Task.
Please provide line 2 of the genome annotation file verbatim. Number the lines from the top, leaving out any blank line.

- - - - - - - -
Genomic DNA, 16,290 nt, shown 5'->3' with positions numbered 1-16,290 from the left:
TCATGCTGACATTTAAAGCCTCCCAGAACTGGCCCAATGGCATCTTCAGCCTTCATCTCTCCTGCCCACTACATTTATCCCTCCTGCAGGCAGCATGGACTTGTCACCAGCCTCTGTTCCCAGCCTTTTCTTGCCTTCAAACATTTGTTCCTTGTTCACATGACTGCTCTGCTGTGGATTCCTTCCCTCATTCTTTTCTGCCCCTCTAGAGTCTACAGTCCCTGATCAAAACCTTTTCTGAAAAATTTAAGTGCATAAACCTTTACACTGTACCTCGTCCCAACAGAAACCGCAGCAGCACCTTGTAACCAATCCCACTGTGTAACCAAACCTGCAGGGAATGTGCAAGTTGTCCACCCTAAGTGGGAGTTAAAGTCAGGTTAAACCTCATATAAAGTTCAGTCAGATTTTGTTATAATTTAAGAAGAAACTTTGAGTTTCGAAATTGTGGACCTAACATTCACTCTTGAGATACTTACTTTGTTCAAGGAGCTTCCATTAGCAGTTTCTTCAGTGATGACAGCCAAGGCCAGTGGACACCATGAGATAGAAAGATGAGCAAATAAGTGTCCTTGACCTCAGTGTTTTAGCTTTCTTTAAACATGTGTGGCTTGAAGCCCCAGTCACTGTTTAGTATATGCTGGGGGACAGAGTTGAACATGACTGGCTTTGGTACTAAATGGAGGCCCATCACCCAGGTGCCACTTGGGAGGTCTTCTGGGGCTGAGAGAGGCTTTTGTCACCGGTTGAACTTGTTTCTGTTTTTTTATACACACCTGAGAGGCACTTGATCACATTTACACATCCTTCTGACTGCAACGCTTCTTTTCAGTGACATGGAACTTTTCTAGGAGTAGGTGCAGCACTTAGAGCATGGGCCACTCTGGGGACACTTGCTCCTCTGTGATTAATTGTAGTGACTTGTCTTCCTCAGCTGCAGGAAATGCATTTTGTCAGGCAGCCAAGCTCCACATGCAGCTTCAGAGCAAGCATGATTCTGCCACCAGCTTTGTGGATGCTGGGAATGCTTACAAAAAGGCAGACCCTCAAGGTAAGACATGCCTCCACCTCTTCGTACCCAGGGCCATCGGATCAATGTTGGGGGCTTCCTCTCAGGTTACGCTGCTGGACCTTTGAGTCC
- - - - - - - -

TCATGCTGACATTTAAAGCCTCCCAGAACTGGCCCAATGGCATCTTCAGCCTTCATCTCTCCTGCCCACTACATTTATCCCTCCTGCAGGCAGCATGGACTTGTCACCAGCCTCTGTTCCCAGCCTTTTCTTGCCTTCAAACATTTGTTCCTTGTTCACATGACTGCTCTGCTGTGGATTCCTTCCCTCATTCTTTTCTGCCCCTCTAGAGTCTACAGTCCCTGATCAAAACCTTTTCTGAAAAATTTAAGTGCATAAACCTTTACACTGTACCTCGTCCCAACAGAAACCGCAGCAGCACCTTGTAACCAATCCCACTGTGTAACCAAACCTGCAGGGAATGTGCAAGTTGTCCACCCTAAGTGGGAGTTAAAGTCAGGTTAAACCTCATATAAAGTTCAGTCAGATTTTGTTATAATTTAAGAAGAAACTTTGAGTTTCGAAATTGTGGACCTAACATTCACTCTTGAGATACTTACTTTGTTCAAGGAGCTTCCATTAGCAGTTTCTTCAGTGATGACAGCCAAGGCCAGTGGACACCATGAGATAGAAAGATGAGCAAATAAGTGTCCTTGACCTCAGTGTTTTAGCTTTCTTTAAACATGTGTGGCTTGAAGCCCCAGTCACTGTTTAGTATATGCTGGGGGACAGAGTTGAACATGACTGGCTTTGGTACTAAATGGAGGCCCATCACCCAGGTGCCACTTGGGAGGTCTTCTGGGGCTGAGAGAGGCTTTTGTCACCGGTTGAACTTGTTTCTGTTTTTTTATACACACCTGAGAGGCACTTGATCACATTTACACATCCTTCTGACTGCAACGCTTCTTTTCAGTGACATGGAACTTTTCTAGGAGTAGGTGCAGCACTTAGAGCATGGGCCACTCTGGGGACACTTGCTCCTCTGTGATTAATTGTAGTGACTTGTCTTCCTCAGCTGCAGGAAATGCATTTTGTCAGGCAGCCAAGCTCCACATGCAGCTTCAGAGCAAGCATGATTCTGCCACCAGCTTTGTGGATGCTGGGAATGCTTACAAAAAGGCAGACCCTCAAGGTAAGACATGCCTCCACCTCTTCGTACCCAGGGCCATCGGATCAATGTTGGGGGCTTCCTCTCAGGTTACGCTGCTGGACCTTTGAGTCC